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Opinion Editorials, September 2019
A high ranking US official said Thursday (Sept 5) that Washington was in talks with the Houthi rebels in a bid to end Yemen's war.
“We are narrowly focused on trying to end the war in Yemen,” US Assistant Secretary of State for Near Eastern Affairs David Schenker told reporters during a visit to Al-Kharj air base near the Saudi capital Riyadh.
“We are also having talks to the extent possible with the Houthis to try and find a mutually acceptable negotiated solution to the conflict.”
Schenker gave no further details on the talks, which mark a renewed effort to end a complex conflict that has left tens of thousands dead and sparked what the United Nations labels the world’s worst humanitarian crisis.
The Wall Street Journal reported last month that Washington was preparing for direct talks with the rebels and that its negotiating team would be led by Christopher Henzel, who became the Trump administration’s first ambassador to Yemen in April.
A State Department official said Thursday that “the US ambassador to Yemen and other US diplomats talk to all Yemenis to further US objectives in the country.” “We are focused on supporting a comprehensive political agreement that will end the conflict,” the official said.
The rebels, for their part, have exposed the limits of Saudi Arabia’s military might, menacing its cities with what Riyadh says are Iranian-supplied weapons.
“The Houthis have been sending a barrage of drones and ballistic missiles towards vital Saudi installations after a recent spike in US-Iran tensions,” Fatima Abo Alasrar, a scholar at the Washington-based Middle East Institute, told AFP.
At the Al-Kharj air base, Schenker was shown a display of what Saudi officials said were fragments of missiles and unmanned drones intercepted in recent months.
String of attacks in Saudi Arabia claimed by Houthis
Caleb Weiss of the Long War Journal said Yemen’s Houthi insurgent movement has steadily increased its capabilities to strike inside Saudi Arabia utilizing a myriad of weapons and tools, many of them newly announced, as these recent attacks demonstrate.
Over the past few days, Yemen’s Houthi insurgents claimed a series of attacks inside Saudi Arabia. These include ballistic and cruise missiles, as well as drone strikes.
Beginning on Aug. 24, the Houthis said its forces conducted two drone strikes on the King Khaled airbase in Khamis Mushayt and the Abha airport in southern Saudi Arabia. A day later, another round of drone strikes were reported on both targets.
On the same day, ten Badr-1 ballistic missiles were reportedly fired into Saudi’s Jizan city. However, Saudi officials reported that the country’s air defense systems shot down six ballistic missiles. The officials did not confirm if more missiles were included in the barrage.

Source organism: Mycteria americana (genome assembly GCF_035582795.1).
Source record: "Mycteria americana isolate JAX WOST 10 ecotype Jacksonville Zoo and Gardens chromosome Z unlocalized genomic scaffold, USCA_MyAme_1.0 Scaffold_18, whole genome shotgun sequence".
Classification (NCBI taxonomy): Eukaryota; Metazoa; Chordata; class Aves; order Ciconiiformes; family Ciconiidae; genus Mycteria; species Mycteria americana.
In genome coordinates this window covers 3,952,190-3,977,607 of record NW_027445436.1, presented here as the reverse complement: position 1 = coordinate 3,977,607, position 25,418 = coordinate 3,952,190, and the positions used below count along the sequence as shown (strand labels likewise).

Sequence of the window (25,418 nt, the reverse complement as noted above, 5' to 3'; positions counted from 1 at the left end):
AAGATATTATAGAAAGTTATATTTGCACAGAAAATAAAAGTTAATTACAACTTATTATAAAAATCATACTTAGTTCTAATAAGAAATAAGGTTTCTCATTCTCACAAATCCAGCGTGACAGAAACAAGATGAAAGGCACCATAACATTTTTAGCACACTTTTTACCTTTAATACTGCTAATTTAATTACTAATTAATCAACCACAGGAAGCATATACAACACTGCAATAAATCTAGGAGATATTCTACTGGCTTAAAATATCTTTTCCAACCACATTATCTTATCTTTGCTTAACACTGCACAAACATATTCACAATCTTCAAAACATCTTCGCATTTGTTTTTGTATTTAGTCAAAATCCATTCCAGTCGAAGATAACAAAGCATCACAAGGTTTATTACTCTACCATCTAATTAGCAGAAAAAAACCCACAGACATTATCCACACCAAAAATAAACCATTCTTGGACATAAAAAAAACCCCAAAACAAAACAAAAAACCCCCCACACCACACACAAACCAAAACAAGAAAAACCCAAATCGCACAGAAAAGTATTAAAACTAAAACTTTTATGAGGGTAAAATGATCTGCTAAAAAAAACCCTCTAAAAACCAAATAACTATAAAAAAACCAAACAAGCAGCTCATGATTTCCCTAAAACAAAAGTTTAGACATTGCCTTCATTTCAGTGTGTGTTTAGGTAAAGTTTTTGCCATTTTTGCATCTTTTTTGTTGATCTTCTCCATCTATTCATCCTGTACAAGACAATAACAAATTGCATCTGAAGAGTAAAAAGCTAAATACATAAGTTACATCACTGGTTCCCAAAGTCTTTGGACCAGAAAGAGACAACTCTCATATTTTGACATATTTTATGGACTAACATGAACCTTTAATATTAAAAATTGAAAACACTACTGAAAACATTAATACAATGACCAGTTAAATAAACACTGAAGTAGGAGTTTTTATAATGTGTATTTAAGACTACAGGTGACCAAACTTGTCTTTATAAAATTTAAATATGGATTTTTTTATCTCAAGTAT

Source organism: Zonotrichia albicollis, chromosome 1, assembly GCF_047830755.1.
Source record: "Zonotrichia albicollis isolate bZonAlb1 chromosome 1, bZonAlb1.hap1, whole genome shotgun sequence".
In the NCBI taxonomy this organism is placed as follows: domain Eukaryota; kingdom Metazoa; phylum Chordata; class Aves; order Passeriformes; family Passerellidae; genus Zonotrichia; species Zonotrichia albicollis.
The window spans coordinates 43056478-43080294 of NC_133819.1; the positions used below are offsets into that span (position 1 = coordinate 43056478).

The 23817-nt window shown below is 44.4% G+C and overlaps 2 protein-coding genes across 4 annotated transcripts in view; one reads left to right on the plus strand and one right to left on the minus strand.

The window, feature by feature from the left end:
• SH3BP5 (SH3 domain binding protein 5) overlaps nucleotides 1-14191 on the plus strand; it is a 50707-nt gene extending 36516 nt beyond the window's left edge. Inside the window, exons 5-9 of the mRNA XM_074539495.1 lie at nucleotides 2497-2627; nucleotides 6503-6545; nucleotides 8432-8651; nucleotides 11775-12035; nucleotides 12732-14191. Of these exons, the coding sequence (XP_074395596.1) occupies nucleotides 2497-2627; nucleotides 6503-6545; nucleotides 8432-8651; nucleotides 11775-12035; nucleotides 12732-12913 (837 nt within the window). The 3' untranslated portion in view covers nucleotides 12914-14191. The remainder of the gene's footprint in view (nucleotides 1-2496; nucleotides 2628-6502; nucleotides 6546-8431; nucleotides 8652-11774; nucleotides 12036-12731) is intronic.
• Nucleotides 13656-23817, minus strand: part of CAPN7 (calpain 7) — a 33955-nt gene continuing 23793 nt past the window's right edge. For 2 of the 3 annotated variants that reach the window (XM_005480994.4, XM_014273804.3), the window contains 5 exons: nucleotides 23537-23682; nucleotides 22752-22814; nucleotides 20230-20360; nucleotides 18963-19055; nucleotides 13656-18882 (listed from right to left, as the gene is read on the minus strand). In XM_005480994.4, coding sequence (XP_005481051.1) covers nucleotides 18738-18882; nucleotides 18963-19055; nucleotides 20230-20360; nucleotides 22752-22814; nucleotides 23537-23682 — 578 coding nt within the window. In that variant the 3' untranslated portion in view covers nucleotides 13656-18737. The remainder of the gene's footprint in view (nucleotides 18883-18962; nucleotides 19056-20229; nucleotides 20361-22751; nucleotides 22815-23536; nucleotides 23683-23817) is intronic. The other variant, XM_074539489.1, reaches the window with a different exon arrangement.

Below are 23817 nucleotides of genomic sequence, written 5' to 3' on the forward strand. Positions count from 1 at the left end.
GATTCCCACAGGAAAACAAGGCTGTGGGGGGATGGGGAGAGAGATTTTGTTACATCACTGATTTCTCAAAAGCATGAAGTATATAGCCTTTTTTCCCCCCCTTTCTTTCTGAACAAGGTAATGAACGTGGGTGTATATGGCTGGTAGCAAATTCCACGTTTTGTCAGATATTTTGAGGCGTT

On Aug. 26, another ballistic missile, the newly-announced Nakal missile, was reportedly fired at Saudi troops near Najran. Later in the day, another round of drones were reportedly intercepted near the King Khaled airbase in Khamis Mushayt.
As drones were hitting the King Khaled airbase, a separate attack was purportedly occurring near Riyadh with the new Samad-3 suicide drones. If confirmed, this marks the second time Houthi drones have hit the Saudi capital. The first was a reported strike on an Aramco facility near the capital last month.
On Aug. 27, the Houthis showcased another newly-announced ballistic missile, the Qasem-1, by allegedly hitting Saudi troops positioned near the Yemeni border in Najran. Another drone was intercepted and destroyed by Saudi forces over Khamis Mushayt as well.
And on August 28, a new cruise missile, the Quds-1, was launched towards the Abha airport. Though, Saudi officials stated that the missile was intercepted and destroyed.
UN Report on Yemen: US, UK accomplices to atrocities
In what is considered the deadliest airstrike of the year, Saudi-led forces bombed a detention facility in the western city of Dhamar in Western Yemen, killing about 100 people on Sunday (Sept 1). The prison was under control of the Houthi rebels.
The deadly bombing in the Yemen took place shortly before the United Nations Human Rights Council released a report on Tuesday, which condemned US, French and British complicity in the atrocities being committed by Saudi Arabia and its allies in Yemen.
The 274-page report says that there are "reasonable grounds to believe that the parties to the conflict in Yemen are responsible for an array of human rights violations and violations of international humanitarian law. Some of these violations are likely to amount to war crimes."
“The inhumane deprivation of the Yemeni population of their rights to medicine, water and food should stop immediately. The very survival of the 24 million in need should be the first priority”, added Jendoubi. Mr. Kamel Jendoubi, chairperson of the Group of Experts on Yemen.
The Group expressed strong concern that the parties to the conflict may have used starvation as a method of warfare, as these acts contributed to depriving the population of objects indispensable to its survival.
The Yemen war death toll is five times higher than we think